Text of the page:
Using A Realtor To Buy A New Home

Richard Silver, President
Toronto Real Estate Board
October 21, 2011 -- I recently read an article, in a Toronto news paper, that got me thinking about the experiences of home buyers purchasing newly built condominiums. The article detailed home buyers
who had bought a newly constructed condominium, from floor plans, but, unfortunately, once the unit was built, they were disappointed when they realized that one window looked at a brick wall, the floor was laminate and the balcony was “more of a ledge.” This article is a good reminder that there is a lot to consider when deciding to buy a newly built condominium.

Condominiums are regulated by the provincial Condominium Act. In recent months, there has been some talk about the need to reform this law, in part to provide better consumer protection. There is no doubt that the Condominium Act does need reworking but “caveat emptor” or buyer beware can go a long way to help home buyers considering any property, including newly built condominiums.

When buying newly built housing, there are many things to consider. Firstly, when you walk into a new housing sales office, please realize that, often, everyone working there is working on behalf of the seller/builder. If that is the case, you may have discussions with them, but their fiduciary duty is to the builder, not you as the Buyer. With this in mind, you do have the option of working with a REALTOR® and entering into a Buyer Representation Agreement, to authorize them to work on your behalf in any Purchase.

At any time that you work with a licensed REALTOR® they must disclose, to all parties, on whose behalf they are working, in writing. For years, I have been hoping that the Government of Ontario would make disclosure part of all sales that happen in the Province. Currently only REALTORS®, who are licensed under the Real Estate and Business Brokers Act 2002, must do so. Consumers would be better protected if other parties that are involved in real estate transactions, including lawyers, private sellers and new construction on-site salespeople, were also required to do so. It’s only fair: anyone acting on behalf of someone else should have to disclose their relationship with the Buyer or Seller.

Secondly, a very important thing to know is that all Buyers of newly built condominiums are entitled by law to a 10 day cooling-off period, during which time they can cancel their agreement. This is a good time to peruse all documentation and take it to a lawyer for review. When dealing with condominiums, it could help to use a lawyer who specializes in Condominium Law. The lawyer may have good advice on stipulations that you can add into the contract to better protect yourself.

Thirdly, understand what you are buying:
  • Make sure that a condominium suits your lifestyle. Do you have a good sense of the reality of a 665 square foot property with two bedrooms and two bathrooms? If you have house-sized furniture are you ready to sell it all to make this type of new space liveable.
  • Be diligent in getting the details. If the plans show nine foot ceilings, is that in all of the rooms? Where will the heating, cooling, and water be located for the apartment below and above? Ask for the full building plans so you can see where the bulkheads are planned.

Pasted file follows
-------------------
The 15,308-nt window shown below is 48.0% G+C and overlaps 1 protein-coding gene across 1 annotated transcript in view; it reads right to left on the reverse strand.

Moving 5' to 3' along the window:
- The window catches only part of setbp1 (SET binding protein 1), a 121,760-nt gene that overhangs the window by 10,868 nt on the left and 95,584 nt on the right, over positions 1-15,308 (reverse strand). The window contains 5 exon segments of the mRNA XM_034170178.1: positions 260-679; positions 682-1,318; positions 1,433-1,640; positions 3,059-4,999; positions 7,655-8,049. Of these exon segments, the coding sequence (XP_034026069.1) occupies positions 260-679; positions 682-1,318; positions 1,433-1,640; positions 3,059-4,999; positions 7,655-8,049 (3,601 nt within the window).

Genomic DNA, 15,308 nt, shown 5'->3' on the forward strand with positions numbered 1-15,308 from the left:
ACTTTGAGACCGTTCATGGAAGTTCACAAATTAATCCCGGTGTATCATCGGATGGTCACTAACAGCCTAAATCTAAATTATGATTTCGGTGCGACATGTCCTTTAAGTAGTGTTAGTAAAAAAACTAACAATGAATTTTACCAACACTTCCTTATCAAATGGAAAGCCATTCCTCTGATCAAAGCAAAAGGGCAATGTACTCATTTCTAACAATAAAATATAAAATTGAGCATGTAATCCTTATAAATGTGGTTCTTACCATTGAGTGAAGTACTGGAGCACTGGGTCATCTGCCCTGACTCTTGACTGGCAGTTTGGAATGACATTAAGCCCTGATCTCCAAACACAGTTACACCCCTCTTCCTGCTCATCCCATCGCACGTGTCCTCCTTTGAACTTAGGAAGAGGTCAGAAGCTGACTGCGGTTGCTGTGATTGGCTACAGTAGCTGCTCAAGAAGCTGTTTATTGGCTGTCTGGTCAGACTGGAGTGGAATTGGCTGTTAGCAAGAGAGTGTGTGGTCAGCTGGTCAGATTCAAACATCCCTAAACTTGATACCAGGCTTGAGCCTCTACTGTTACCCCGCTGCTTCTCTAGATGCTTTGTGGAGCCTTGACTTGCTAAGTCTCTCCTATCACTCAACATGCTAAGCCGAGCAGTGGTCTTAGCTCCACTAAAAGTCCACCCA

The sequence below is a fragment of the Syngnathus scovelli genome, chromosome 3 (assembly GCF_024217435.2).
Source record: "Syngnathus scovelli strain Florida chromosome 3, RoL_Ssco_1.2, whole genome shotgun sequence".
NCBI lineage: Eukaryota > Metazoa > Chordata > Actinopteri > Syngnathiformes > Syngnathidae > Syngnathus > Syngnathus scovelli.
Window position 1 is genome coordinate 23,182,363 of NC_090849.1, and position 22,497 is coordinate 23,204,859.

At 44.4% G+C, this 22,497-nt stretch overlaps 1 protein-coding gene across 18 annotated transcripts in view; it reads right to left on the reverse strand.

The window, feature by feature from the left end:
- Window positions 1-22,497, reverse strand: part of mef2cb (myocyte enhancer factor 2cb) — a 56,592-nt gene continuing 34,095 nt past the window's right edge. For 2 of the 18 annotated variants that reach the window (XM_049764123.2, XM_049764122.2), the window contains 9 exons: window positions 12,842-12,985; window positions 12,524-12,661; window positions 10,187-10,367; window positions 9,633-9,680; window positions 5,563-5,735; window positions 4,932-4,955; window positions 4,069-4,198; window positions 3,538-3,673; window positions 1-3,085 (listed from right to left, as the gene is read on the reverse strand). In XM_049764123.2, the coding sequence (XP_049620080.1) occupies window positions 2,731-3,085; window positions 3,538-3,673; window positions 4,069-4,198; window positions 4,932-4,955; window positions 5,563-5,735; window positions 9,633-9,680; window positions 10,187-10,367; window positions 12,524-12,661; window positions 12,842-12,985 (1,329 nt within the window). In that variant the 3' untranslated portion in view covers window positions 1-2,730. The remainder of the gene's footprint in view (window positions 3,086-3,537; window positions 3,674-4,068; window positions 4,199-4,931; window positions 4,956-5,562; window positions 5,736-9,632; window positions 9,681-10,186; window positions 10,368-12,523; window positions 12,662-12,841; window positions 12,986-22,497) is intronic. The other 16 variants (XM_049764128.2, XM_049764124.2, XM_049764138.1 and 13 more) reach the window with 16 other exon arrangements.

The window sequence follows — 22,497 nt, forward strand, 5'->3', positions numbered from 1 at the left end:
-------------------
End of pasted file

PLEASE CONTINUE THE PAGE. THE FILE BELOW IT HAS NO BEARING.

• Understand the status of the neighbourhood. Is it a stable neighbourhood with little re-development or is their significant development on-going, or coming, that could change the nature of the area, and affect things like the view from your unit. The municipality’s Official Plan and Planning Department staff can help you look into the future to get an idea of what may be coming.
  • Be realistic in your expectations for the property’s value; use common sense. Getting caught up in hype and speculating that your unit will increase dramatically in value from the time you purchase until construction is complete could leave you disappointed.
Finally, be sure to consider all of your options. For many home buyers, newly built housing is the right choice; however, if you are the type of person who likes to “kick the tires” before buying, purchasing a re-sale property might be a better option for you.

Newly constructed housing is an important part of the real estate market. It fills an important niche and is the right choice for many people. However, as with any major purchase, it is important that you take steps to look out for your best interests. Go the extra step to make sure that you understand what you are buying, and consider working with a REALTOR® who can provide assistance and advice during the purchase of your new home.


Source: Toronto Real EstateBoard (TREB)
TREB President's Column as it appears every Friday in the Toronto Sun's Resale Homes and Condos sectionRelated Posts Plugin for WordPress, Blogger...

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REAL ESTATE SNATCH is the independent real estate blog of Samir Safadi, Sales Representative of West-100 Metro View Realty Ltd, brokerage it is dedicated to covering Real Estate News, digital culture, social media and technology, providing analysis of trends, Market Data , reviewing new development. Offering Real Estate services resources and guides. Services are provided to prospective buyers and sellers of real estate by Samir Safadi, Sales Representative, West-100 Metro View Realty Ltd, brokerage, duly registered in the province of Ontario, under Real Estate and Business Brokers Act, 2002 (REBBA 2002) and Member in good standing with



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